• cluster analysis
  • obstructive sleep apnea
  • phenotypes of OSA
  • positive airway pressure
  • treatment outcome

ASJC Scopus subject areas

  • Clinical Neurology
  • Physiology (medical)

Cite this

Changing Faces of Obstructive Sleep Apnea : Treatment Effects by Cluster Designation in the Icelandic Sleep Apnea Cohort. / Pien, Grace W.; Ye, Lichuan; Keenan, Brendan T.; Maislin, Greg; Björnsdóttir, Erla; Arnardottir, Erna Sif; Benediktsdottir, Bryndis; Gislason, Thorarinn; Pack, Allan I.

In: Sleep, Vol. 41, No. 3, 01.03.2018.

Research output: Contribution to journalArticle

Pien, GW, Ye, L, Keenan, BT, Maislin, G, Björnsdóttir, E, Arnardottir, ES, Benediktsdottir, B, Gislason, T & Pack, AI 2018, 'Changing Faces of Obstructive Sleep Apnea: Treatment Effects by Cluster Designation in the Icelandic Sleep Apnea Cohort', Sleep, vol. 41, no. 3. https://doi.org/10.1093/sleep/zsx201
Pien, Grace W. ; Ye, Lichuan ; Keenan, Brendan T. ; Maislin, Greg ; Björnsdóttir, Erla ; Arnardottir, Erna Sif ; Benediktsdottir, Bryndis ; Gislason, Thorarinn ; Pack, Allan I. / Changing Faces of Obstructive Sleep Apnea : Treatment Effects by Cluster Designation in the Icelandic Sleep Apnea Cohort. In: Sleep. 2018 ; Vol. 41, No. 3.
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N2 - Study Objectives Distinct clinical phenotypes of obstructive sleep apnea (OSA) have been identified: Disturbed Sleep, Minimally Symptomatic, and Sleepy. Determining whether these phenotypes respond differently to standard treatment helps us to create a foundation for personalized therapies. We compared responses to positive airway pressure (PAP) therapy in these clinical OSA phenotypes. Methods The study sample included 706 patients from the Icelandic Sleep Apnea Cohort with moderate-to-severe OSA who were prescribed PAP. Linear and logistic mixed models were used to compare 2-year changes in demographics, comorbid diseases, and sleep-related health issues within and across OSA clinical phenotypes. Relationships between changes in symptoms and PAP adherence were also examined. Results Overall, effect sizes were moderate to large when comparing sleepiness, insomnia-related, and apneic symptom changes in the Sleepy group with changes in other two groups, especially those in the Minimally Symptomatic group. Within the Disturbed Sleep group, PAP users and nonusers demonstrated similar changes in insomnia-related symptoms. The Minimally Symptomatic group remained relatively asymptomatic, but reported significant decreases in daytime sleepiness and physical fatigue; PAP users generally had larger improvements. The Sleepy group had reductions in nearly all measured symptoms, including large reductions in drowsy driving; almost all of these improvements were greater among PAP users than nonusers. Conclusions OSA treatment response patterns differed by initial clinical phenotype and PAP adherence. Individuals with insomnia-related symptoms may require additional targeted therapy for these complaints. These findings underscore the need for a personalized approach to management that recognizes patients with a range of OSA presentations.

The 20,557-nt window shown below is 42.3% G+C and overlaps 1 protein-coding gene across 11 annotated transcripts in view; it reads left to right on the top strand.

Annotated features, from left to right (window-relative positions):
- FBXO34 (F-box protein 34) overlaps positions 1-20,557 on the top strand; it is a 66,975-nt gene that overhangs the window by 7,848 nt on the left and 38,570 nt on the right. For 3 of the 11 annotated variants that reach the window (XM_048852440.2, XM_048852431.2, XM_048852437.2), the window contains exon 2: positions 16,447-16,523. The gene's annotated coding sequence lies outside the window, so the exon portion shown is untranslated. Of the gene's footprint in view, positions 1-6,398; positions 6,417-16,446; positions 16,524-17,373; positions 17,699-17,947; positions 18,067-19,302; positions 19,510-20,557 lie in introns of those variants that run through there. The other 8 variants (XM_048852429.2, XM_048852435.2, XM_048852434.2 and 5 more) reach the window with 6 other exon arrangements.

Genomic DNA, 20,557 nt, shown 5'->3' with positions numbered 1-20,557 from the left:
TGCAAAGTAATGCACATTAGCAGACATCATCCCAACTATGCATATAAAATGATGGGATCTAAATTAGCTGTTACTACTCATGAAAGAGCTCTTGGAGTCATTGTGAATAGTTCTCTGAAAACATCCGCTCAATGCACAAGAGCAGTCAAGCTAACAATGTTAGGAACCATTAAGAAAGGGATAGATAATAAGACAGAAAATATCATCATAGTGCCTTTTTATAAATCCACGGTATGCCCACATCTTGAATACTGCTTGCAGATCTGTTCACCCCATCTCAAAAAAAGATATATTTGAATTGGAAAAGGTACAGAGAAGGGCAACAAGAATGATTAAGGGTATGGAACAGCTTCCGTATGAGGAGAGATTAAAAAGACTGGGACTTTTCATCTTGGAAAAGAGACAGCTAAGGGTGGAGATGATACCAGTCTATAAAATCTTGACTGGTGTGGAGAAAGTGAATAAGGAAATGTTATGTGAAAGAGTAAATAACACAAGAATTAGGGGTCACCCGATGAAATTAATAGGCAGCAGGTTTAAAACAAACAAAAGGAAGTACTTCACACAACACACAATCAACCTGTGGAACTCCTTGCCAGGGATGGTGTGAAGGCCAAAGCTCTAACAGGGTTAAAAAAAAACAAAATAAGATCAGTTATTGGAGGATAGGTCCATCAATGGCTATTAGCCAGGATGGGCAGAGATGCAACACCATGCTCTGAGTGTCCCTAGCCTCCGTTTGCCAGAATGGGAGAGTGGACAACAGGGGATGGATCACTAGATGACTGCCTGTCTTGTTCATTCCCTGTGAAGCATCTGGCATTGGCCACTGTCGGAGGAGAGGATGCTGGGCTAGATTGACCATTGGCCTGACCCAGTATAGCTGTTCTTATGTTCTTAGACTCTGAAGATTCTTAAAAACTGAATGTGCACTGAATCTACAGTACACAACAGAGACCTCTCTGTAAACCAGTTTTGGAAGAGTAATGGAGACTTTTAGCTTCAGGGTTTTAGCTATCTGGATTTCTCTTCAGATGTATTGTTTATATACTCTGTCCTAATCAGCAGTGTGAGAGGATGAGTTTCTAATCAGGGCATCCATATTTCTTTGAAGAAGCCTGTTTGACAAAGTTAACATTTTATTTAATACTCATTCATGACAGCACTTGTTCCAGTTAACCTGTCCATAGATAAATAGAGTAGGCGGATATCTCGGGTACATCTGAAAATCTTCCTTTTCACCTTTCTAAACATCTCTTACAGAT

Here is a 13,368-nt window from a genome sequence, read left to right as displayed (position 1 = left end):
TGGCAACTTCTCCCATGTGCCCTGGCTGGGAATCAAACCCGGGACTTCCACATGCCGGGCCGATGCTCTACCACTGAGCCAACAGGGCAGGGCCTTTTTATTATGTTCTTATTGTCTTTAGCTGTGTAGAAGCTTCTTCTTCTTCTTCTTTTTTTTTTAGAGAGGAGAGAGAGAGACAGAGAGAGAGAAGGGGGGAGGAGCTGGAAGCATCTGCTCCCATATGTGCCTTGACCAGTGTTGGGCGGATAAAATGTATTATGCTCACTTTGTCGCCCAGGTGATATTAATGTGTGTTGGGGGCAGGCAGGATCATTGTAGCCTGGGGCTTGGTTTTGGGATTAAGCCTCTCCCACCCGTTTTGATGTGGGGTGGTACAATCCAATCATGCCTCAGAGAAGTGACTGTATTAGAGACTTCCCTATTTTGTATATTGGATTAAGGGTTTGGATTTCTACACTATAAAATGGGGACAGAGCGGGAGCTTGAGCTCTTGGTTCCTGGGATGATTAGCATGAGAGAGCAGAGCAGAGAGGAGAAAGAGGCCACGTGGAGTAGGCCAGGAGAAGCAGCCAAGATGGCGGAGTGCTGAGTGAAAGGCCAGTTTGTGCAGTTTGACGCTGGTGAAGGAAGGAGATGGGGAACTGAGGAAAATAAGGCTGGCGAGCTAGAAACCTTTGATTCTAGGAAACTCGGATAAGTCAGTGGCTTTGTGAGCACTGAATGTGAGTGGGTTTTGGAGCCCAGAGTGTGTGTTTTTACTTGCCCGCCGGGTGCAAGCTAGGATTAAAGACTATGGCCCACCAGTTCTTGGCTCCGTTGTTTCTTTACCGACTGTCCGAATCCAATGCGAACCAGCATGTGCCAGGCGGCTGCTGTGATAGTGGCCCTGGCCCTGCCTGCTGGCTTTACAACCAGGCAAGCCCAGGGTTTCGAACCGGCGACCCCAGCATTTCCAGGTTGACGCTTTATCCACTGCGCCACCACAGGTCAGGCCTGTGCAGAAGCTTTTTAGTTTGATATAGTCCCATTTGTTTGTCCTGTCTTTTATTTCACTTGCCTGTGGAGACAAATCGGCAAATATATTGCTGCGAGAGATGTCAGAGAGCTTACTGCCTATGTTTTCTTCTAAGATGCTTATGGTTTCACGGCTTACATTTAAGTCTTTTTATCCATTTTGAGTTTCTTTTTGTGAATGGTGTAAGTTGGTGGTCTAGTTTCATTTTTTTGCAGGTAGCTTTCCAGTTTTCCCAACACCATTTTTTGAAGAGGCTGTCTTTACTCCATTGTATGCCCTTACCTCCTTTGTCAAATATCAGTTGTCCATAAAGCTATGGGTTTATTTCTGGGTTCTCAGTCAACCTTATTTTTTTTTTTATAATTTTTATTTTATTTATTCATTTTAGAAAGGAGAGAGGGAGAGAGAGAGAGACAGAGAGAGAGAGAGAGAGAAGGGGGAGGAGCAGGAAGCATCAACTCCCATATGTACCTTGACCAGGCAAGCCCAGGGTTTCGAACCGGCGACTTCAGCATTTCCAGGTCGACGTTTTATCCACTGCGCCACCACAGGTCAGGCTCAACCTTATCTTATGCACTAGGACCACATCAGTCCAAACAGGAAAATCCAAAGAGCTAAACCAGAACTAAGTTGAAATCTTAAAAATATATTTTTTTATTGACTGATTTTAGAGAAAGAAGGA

AB - Study Objectives Distinct clinical phenotypes of obstructive sleep apnea (OSA) have been identified: Disturbed Sleep, Minimally Symptomatic, and Sleepy. Determining whether these phenotypes respond differently to standard treatment helps us to create a foundation for personalized therapies. We compared responses to positive airway pressure (PAP) therapy in these clinical OSA phenotypes. Methods The study sample included 706 patients from the Icelandic Sleep Apnea Cohort with moderate-to-severe OSA who were prescribed PAP. Linear and logistic mixed models were used to compare 2-year changes in demographics, comorbid diseases, and sleep-related health issues within and across OSA clinical phenotypes. Relationships between changes in symptoms and PAP adherence were also examined. Results Overall, effect sizes were moderate to large when comparing sleepiness, insomnia-related, and apneic symptom changes in the Sleepy group with changes in other two groups, especially those in the Minimally Symptomatic group. Within the Disturbed Sleep group, PAP users and nonusers demonstrated similar changes in insomnia-related symptoms. The Minimally Symptomatic group remained relatively asymptomatic, but reported significant decreases in daytime sleepiness and physical fatigue; PAP users generally had larger improvements. The Sleepy group had reductions in nearly all measured symptoms, including large reductions in drowsy driving; almost all of these improvements were greater among PAP users than nonusers. Conclusions OSA treatment response patterns differed by initial clinical phenotype and PAP adherence. Individuals with insomnia-related symptoms may require additional targeted therapy for these complaints. These findings underscore the need for a personalized approach to management that recognizes patients with a range of OSA presentations.